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DARPA Spins Up Northrop Grumman UAV Efforts

The RQ-8A Fire Scout is an unmanned vertical takeoff and landing tactical system that is in low-rate initial production for the US Navy and Marine Corps. Earlier this month, Northrop Grumman successfully completed the first two flights of the third Fire Scout prototype, including a completely autonomous flight.
San Diego - Jun 03, 2002
Northrop Grumman Corporation will study an unmanned combat armed rotorcraft (UCAR) program that will provide enhanced reconnaissance and attack capabilities for U.S. Army aviation. The study constitutes a significant milestone to develop unmanned systems for the Army.

Under a $3 million award from the Defense Advanced Research Projects Agency (DARPA), the company's Integrated Systems sector will research the DARPA/Army UCAR program, which will combine autonomous operations and advanced command and control technologies with the advantages of vertical takeoff and landing capability.

Integrated with the Army's manned aircraft, the UCAR system will perform armed reconnaissance and attack missions, operating within the Army's Objective Force concept, effectively identifying and prosecuting targets that are camouflaged and concealed in close combat situations such as dense, mountainous and urban terrain.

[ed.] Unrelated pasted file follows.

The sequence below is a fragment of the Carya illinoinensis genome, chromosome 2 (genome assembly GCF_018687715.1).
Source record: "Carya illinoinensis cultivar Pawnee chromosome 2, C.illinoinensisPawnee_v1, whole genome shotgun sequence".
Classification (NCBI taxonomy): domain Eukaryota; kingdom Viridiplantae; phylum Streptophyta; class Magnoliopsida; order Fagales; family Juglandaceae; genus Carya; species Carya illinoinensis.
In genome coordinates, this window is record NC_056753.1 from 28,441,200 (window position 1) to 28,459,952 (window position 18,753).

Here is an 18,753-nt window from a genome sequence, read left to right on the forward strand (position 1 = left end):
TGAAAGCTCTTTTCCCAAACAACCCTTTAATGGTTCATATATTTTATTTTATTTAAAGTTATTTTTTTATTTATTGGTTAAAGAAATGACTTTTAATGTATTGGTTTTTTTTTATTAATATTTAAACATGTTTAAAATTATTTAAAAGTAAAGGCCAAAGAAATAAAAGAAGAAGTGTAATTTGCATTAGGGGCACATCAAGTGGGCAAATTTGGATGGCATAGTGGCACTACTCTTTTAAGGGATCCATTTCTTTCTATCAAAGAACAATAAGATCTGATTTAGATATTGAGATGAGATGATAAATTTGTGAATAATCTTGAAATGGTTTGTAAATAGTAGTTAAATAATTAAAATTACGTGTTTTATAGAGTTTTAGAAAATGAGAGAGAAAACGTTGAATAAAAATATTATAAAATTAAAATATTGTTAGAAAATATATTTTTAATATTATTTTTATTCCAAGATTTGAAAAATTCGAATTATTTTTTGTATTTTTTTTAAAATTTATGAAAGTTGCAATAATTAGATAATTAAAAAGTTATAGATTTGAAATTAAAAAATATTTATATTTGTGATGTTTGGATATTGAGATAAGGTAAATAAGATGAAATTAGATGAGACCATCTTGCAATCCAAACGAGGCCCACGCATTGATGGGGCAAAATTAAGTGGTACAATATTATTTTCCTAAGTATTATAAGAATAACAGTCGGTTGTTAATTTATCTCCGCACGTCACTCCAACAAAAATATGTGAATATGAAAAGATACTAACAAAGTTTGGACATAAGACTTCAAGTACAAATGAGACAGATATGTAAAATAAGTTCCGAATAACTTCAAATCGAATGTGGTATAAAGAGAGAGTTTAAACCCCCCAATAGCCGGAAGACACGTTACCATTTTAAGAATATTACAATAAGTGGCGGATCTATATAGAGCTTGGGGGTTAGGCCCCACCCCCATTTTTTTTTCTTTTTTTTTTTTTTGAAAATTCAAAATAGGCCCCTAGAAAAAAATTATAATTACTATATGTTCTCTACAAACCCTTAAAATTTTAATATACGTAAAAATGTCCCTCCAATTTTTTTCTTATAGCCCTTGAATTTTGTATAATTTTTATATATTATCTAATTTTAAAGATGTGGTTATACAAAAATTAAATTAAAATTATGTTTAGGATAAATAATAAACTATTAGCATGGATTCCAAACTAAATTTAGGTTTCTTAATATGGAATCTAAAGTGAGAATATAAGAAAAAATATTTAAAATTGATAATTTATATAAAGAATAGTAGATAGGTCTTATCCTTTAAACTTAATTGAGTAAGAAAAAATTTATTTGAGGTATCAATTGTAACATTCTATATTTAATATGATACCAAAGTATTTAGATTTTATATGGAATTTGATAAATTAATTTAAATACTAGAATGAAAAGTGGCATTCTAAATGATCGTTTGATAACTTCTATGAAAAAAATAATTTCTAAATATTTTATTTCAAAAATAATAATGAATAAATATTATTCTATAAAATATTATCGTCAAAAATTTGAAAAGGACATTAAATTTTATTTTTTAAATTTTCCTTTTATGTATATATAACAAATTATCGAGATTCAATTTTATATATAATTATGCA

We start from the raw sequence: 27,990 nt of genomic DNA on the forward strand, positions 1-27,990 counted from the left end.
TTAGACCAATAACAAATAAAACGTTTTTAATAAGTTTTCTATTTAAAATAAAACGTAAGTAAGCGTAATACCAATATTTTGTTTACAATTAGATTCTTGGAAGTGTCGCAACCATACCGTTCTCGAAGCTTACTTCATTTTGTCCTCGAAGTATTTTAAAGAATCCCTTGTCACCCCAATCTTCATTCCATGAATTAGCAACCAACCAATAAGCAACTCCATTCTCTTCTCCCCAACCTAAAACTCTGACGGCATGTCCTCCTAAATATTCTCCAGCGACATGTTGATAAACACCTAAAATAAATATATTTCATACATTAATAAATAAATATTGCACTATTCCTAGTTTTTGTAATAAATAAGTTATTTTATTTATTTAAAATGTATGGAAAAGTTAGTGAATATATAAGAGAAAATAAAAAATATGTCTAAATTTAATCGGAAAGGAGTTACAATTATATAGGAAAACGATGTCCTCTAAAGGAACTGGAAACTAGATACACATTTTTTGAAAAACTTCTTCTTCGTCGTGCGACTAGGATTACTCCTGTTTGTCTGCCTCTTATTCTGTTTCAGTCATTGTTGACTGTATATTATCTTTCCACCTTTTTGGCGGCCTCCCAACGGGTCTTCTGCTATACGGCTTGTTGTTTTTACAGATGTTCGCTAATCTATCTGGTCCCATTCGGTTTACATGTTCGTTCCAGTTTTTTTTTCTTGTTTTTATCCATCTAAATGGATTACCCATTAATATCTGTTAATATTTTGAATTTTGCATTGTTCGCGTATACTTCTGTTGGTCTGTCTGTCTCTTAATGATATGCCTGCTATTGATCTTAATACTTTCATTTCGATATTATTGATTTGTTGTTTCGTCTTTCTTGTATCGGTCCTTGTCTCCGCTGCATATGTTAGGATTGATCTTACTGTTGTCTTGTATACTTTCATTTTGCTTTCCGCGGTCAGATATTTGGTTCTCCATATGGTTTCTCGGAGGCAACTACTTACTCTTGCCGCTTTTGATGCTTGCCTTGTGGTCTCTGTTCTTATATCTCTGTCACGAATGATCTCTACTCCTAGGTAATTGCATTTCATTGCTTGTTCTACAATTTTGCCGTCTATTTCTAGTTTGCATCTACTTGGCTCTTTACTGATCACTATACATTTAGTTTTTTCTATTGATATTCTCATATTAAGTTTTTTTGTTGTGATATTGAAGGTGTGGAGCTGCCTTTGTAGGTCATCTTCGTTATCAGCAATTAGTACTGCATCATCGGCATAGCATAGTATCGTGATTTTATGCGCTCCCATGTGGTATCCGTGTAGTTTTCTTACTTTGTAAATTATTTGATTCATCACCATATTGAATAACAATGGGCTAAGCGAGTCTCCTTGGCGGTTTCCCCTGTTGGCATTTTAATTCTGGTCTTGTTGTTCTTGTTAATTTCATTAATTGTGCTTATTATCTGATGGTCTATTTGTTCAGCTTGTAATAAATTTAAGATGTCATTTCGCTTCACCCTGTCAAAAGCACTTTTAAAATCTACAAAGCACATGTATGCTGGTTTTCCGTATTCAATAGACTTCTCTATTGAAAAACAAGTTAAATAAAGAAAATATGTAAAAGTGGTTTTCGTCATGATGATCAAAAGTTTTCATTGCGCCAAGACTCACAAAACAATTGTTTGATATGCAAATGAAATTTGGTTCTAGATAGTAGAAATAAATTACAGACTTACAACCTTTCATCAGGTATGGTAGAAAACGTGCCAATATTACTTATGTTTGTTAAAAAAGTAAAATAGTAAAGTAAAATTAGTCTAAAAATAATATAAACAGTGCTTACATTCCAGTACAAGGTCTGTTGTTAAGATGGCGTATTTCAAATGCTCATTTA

"We have built a strong reputation as a leading integrator of autonomous unmanned systems," said Bob Mitchell, vice president, Advanced Systems Development for Northrop Grumman Integrated Systems.

"Leveraging technology from the successful Global Hawk, Fire Scout and our company-funded X-47A Pegasus technology demonstrator, we look forward to working with DARPA and the Army on the development and deployment of the UCAR system, a key element of the Army's transformation efforts."

The RQ-8A Fire Scout is an unmanned vertical takeoff and landing tactical system that is in low-rate initial production for the US Navy and Marine Corps. Earlier this month, Northrop Grumman successfully completed the first two flights of the third Fire Scout prototype, including a completely autonomous flight.

After completion of the 12-month UCAR concept development phase, DARPA will select two contractors for a preliminary design concept development effort, which is expected to last nine months.

The design concept development will be followed by a system development phase that will include the development and test of two demonstration vehicles. This will be followed by a system maturation phase, during which the contractor will develop and test a final system concept. The program is scheduled to transfer to the Army in 2009.

For the concept development phase, Northrop Grumman's UCAR team includes MD Helicopters, Carter Copters, BAE SYSTEMS, L3 Communications, Sabre Group, Signature Research, Natural Selection and Aero-Science Technology Associates.

Northrop Grumman's work on this award will be performed at its Integrated Systems facilities in San Diego and El Segundo, Calif.

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Unmanned Combat Air Vehicle Completes First Flight
Edwards AFB - May 23, 2002
The X-45A Unmanned Combat Aerial Vehicle technology demonstration aircraft completed its first flight here May 22.







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